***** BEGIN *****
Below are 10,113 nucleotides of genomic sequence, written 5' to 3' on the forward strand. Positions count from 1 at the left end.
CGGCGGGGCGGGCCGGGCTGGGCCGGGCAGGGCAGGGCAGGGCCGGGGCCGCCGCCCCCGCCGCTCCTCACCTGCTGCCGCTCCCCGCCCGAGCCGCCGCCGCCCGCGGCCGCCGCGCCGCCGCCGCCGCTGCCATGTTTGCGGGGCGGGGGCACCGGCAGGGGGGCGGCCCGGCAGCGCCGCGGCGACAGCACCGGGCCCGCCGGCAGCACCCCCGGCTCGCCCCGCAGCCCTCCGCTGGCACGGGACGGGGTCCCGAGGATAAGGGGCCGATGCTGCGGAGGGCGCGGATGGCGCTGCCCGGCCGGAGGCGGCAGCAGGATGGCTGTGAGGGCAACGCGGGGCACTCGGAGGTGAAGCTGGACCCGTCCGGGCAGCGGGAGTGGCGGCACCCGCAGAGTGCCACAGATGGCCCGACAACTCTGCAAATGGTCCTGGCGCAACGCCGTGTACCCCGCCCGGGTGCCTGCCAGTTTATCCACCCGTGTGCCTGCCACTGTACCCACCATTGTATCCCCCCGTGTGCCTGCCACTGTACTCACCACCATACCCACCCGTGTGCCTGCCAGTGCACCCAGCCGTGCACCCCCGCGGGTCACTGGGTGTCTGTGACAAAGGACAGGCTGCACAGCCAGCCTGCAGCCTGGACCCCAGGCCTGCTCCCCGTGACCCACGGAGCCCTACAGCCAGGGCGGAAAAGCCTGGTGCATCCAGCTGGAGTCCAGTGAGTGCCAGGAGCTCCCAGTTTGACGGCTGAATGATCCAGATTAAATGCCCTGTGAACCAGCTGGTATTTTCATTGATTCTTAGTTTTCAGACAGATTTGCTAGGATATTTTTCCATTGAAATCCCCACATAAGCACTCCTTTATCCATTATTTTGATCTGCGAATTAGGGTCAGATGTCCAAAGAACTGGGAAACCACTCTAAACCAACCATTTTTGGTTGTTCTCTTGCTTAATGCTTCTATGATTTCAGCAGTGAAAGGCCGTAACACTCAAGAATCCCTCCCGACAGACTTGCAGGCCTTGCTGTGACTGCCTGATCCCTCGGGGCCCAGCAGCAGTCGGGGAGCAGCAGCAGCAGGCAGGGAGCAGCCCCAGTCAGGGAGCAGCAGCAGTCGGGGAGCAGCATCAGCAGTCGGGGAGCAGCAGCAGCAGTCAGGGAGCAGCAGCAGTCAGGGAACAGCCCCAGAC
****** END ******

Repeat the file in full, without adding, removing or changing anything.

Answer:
Below are 10,113 nucleotides of genomic sequence, written 5' to 3' on the forward strand. Positions count from 1 at the left end.
CGGCGGGGCGGGCCGGGCTGGGCCGGGCAGGGCAGGGCAGGGCCGGGGCCGCCGCCCCCGCCGCTCCTCACCTGCTGCCGCTCCCCGCCCGAGCCGCCGCCGCCCGCGGCCGCCGCGCCGCCGCCGCCGCTGCCATGTTTGCGGGGCGGGGGCACCGGCAGGGGGGCGGCCCGGCAGCGCCGCGGCGACAGCACCGGGCCCGCCGGCAGCACCCCCGGCTCGCCCCGCAGCCCTCCGCTGGCACGGGACGGGGTCCCGAGGATAAGGGGCCGATGCTGCGGAGGGCGCGGATGGCGCTGCCCGGCCGGAGGCGGCAGCAGGATGGCTGTGAGGGCAACGCGGGGCACTCGGAGGTGAAGCTGGACCCGTCCGGGCAGCGGGAGTGGCGGCACCCGCAGAGTGCCACAGATGGCCCGACAACTCTGCAAATGGTCCTGGCGCAACGCCGTGTACCCCGCCCGGGTGCCTGCCAGTTTATCCACCCGTGTGCCTGCCACTGTACCCACCATTGTATCCCCCCGTGTGCCTGCCACTGTACTCACCACCATACCCACCCGTGTGCCTGCCAGTGCACCCAGCCGTGCACCCCCGCGGGTCACTGGGTGTCTGTGACAAAGGACAGGCTGCACAGCCAGCCTGCAGCCTGGACCCCAGGCCTGCTCCCCGTGACCCACGGAGCCCTACAGCCAGGGCGGAAAAGCCTGGTGCATCCAGCTGGAGTCCAGTGAGTGCCAGGAGCTCCCAGTTTGACGGCTGAATGATCCAGATTAAATGCCCTGTGAACCAGCTGGTATTTTCATTGATTCTTAGTTTTCAGACAGATTTGCTAGGATATTTTTCCATTGAAATCCCCACATAAGCACTCCTTTATCCATTATTTTGATCTGCGAATTAGGGTCAGATGTCCAAAGAACTGGGAAACCACTCTAAACCAACCATTTTTGGTTGTTCTCTTGCTTAATGCTTCTATGATTTCAGCAGTGAAAGGCCGTAACACTCAAGAATCCCTCCCGACAGACTTGCAGGCCTTGCTGTGACTGCCTGATCCCTCGGGGCCCAGCAGCAGTCGGGGAGCAGCAGCAGCAGGCAGGGAGCAGCCCCAGTCAGGGAGCAGCAGCAGTCGGGGAGCAGCATCAGCAGTCGGGGAGCAGCAGCAGCAGTCAGGGAGCAGCAGCAGTCAGGGAACAGCCCCAGAC